Professor Søren Holm invites us to consider the ethical challenges facing the Danish public health authorities in tackling MRSA
Stigmatising somebody is a bad thing to do. It marks them out as ‘other’ and links them to negative stereotypes and characteristics, and may eventually lead to loss of social status and to discrimination. But some public health interventions have stigmatisation of individuals or groups as a likely side-effect, and some work partly by stigmatising people (e.g. some anti-smoking campaigns). Are such stigmatising interventions ethically acceptable, or should we expunge them from the public health armoury?
Let us look at a particular case that I have written about with my colleagues, Thomas Ploug and Mickey Gjerris. In Denmark a particular strain of methicillin resistant staphylococcus aureus (MRSA C398) is prevalent in pig production, so prevalent that it has even acquired a popular name in Danish: “Swine-MRSA”. The spread of MRSA is a public health problem because the bacteria are multi-resistant and very difficult to treat. It is therefore important to keep them out of health care facilities where there are many vulnerable patients. Persons who are identified as MRSA carriers and their families are asked to undergo eradication treatment and to perform a very precisely described deep clean of their home. They are also asked to inform health care professionals of their carrier status every time they use health care facilities. However, the risk of spread of MRSA in everyday contacts between healthy strangers is very small.
In relation to swine-MRSA there is anecdotal evidence that people working in pig-production and their children have been informally excluded from social contact when it has become known that a particular pig-producer has MRSA in the herd. This raises an interesting ethical conundrum. Should public health authorities publish which pig producers have MRSA in their herds, and which that do not have MRSA?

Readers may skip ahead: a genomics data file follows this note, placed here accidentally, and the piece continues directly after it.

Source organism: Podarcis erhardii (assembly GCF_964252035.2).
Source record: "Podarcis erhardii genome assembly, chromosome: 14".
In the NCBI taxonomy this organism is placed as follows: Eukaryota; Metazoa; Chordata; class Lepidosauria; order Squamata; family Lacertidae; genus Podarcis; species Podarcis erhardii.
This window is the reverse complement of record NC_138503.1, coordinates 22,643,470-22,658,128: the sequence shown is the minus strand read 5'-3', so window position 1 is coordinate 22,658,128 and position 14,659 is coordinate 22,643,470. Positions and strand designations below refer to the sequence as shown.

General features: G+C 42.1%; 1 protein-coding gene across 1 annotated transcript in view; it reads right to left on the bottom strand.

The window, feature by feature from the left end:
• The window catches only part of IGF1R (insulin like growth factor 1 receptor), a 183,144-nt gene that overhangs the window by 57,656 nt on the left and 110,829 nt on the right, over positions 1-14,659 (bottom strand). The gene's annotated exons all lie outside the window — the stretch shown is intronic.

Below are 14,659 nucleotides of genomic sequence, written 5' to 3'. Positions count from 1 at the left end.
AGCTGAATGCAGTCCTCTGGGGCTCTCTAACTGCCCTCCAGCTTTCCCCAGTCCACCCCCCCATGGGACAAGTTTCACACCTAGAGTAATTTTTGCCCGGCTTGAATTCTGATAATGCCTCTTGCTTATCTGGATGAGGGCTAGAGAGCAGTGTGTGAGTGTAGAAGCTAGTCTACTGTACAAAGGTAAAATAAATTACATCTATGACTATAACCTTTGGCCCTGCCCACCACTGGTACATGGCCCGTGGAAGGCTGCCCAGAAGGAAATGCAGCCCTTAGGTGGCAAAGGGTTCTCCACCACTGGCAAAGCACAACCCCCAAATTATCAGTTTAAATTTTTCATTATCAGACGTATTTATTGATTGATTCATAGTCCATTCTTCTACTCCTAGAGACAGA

On the one hand publishing these data is likely to lead to significant stigmatisation of a number of families. On the other hand if the data are not published all pig producers may experience a lower degree of stigmatisation. On what side of this stigmatisation dilemma should the public health authorities come down?
If stigmatising somebody is a prima facie wrong thing to do we need to analyse the possible justifications for stigmatising either deliberately or as a known side-effect of an intervention with a different goal. The only ethical framework that can justify stigmatisation without major contortions is consequentialism. From a consequentialist perspective stigmatisation of a person or a group as part of a public health intervention is legitimate iff it is a necessary part of an intervention that maximises (or Pareto-optimises) the net public health outcome. Seen from other ethical perspectives such as respect for autonomy or concern for dignity, deliberate or knowing stigmatisation is very difficult to defend.
But, the Danish public health authorities have to decide not whether or not to stigmatise, but who to stigmatise and in that decision non-consequentialist considerations come back into play. From all perspectives it is uncontroversial that the policy should be chosen that stigmatises as few as possible, as briefly as possible, and as little as possible. Stigmatisation that risks being permanent is worse than stigmatisation that is only temporary; and further stigmatisation of already stigmatised groups more problematic than other forms of stigmatisation.
The Danish public health authorities have chosen not to publish data on which pig producers have swine-MRSA in their herds. Are they right? Almost certainly if the anecdotal evidence of social shunning of the families of those believed to have swine-MRSA on their farms are true.
Søren Holm is a member of the School’s Centre for Social Ethics and Policy. The Centre provides a series of online and face-to-face programmes for students, researchers and professionals.